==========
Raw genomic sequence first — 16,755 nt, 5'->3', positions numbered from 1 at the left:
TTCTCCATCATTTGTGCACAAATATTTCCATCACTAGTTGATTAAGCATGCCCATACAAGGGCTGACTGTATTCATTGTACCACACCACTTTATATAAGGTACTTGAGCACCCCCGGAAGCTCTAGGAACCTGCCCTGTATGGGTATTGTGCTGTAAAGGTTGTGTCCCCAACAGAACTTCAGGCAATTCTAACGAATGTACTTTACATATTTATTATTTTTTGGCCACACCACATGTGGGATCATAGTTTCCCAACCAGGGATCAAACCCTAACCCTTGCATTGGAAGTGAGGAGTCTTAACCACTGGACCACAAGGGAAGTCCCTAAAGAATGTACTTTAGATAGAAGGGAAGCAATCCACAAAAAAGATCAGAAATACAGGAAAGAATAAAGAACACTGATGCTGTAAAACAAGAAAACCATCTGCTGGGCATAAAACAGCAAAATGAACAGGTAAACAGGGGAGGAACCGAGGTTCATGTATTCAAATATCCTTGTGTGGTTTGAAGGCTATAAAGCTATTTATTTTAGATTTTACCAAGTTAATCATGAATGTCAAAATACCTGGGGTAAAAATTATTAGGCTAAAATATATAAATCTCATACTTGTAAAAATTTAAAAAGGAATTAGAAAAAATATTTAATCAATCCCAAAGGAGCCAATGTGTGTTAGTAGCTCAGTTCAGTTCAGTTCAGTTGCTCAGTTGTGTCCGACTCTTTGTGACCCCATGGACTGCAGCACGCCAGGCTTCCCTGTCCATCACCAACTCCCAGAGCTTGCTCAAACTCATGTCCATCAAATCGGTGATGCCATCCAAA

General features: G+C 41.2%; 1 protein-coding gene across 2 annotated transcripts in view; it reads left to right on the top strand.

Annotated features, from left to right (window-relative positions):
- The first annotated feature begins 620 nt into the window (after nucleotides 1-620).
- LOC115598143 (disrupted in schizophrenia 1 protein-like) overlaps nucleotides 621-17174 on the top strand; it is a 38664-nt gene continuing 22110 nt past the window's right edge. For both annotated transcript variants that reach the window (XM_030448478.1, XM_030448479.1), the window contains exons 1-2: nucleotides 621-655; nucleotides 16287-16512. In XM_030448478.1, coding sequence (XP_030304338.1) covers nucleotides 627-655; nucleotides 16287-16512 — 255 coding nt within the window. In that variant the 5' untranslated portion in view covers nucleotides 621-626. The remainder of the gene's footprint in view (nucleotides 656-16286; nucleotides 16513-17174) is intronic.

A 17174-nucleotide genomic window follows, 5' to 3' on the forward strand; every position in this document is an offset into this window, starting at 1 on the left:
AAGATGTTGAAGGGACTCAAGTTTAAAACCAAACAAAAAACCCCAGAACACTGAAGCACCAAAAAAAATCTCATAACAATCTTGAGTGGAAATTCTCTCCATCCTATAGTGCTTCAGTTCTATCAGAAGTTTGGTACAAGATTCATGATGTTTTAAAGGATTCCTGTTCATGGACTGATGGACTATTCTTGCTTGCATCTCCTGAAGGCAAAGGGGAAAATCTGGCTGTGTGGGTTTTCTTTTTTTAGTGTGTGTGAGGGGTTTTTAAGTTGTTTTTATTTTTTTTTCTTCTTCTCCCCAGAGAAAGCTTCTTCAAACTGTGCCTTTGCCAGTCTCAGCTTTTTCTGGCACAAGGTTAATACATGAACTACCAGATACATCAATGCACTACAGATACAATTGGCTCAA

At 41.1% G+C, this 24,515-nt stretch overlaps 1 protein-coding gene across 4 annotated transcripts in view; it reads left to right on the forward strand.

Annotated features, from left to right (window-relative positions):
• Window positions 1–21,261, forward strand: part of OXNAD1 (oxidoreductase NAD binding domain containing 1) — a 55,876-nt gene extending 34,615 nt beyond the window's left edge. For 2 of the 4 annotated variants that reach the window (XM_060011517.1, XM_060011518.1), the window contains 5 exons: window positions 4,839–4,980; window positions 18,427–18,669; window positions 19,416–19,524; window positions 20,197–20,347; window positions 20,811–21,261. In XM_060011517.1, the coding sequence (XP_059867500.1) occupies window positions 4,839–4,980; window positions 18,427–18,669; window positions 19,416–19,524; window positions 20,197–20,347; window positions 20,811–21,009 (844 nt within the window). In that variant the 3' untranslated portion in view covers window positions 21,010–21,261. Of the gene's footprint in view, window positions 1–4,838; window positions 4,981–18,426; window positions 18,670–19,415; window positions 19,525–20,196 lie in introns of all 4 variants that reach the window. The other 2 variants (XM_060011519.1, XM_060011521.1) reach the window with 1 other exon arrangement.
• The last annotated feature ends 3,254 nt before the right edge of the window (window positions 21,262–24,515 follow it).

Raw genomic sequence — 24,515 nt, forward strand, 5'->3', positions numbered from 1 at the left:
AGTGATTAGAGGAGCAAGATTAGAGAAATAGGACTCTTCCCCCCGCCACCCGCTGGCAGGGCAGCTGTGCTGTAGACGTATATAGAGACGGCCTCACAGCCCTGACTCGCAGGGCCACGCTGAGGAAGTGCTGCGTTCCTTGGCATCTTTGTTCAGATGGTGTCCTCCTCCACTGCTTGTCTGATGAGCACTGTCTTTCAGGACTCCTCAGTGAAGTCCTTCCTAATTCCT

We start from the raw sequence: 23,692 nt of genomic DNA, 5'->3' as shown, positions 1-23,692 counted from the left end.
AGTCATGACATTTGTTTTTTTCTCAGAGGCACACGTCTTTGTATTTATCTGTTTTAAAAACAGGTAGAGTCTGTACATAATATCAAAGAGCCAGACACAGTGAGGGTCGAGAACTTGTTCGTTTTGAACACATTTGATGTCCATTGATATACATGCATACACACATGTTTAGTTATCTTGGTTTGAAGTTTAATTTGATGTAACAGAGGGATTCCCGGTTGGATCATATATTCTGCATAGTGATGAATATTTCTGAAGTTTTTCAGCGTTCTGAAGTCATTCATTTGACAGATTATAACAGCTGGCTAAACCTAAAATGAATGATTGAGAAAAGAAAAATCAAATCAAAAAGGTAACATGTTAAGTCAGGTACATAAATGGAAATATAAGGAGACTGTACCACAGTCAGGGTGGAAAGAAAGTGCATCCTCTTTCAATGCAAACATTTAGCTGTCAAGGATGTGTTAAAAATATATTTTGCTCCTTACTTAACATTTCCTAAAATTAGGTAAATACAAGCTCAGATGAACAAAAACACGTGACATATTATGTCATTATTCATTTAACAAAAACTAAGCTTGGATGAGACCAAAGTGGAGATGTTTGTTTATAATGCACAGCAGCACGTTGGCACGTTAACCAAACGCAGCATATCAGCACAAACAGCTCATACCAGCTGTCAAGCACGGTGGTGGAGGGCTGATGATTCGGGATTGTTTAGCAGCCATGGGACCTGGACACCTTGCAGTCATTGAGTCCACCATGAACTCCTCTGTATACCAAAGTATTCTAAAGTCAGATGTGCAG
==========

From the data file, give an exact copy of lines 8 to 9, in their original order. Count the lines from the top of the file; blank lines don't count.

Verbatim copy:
AAGATGTTGAAGGGACTCAAGTTTAAAACCAAACAAAAAACCCCAGAACACTGAAGCACCAAAAAAAATCTCATAACAATCTTGAGTGGAAATTCTCTCCATCCTATAGTGCTTCAGTTCTATCAGAAGTTTGGTACAAGATTCATGATGTTTTAAAGGATTCCTGTTCATGGACTGATGGACTATTCTTGCTTGCATCTCCTGAAGGCAAAGGGGAAAATCTGGCTGTGTGGGTTTTCTTTTTTTAGTGTGTGTGAGGGGTTTTTAAGTTGTTTTTATTTTTTTTTCTTCTTCTCCCCAGAGAAAGCTTCTTCAAACTGTGCCTTTGCCAGTCTCAGCTTTTTCTGGCACAAGGTTAATACATGAACTACCAGATACATCAATGCACTACAGATACAATTGGCTCAA

At 41.1% G+C, this 24,515-nt stretch overlaps 1 protein-coding gene across 4 annotated transcripts in view; it reads left to right on the forward strand.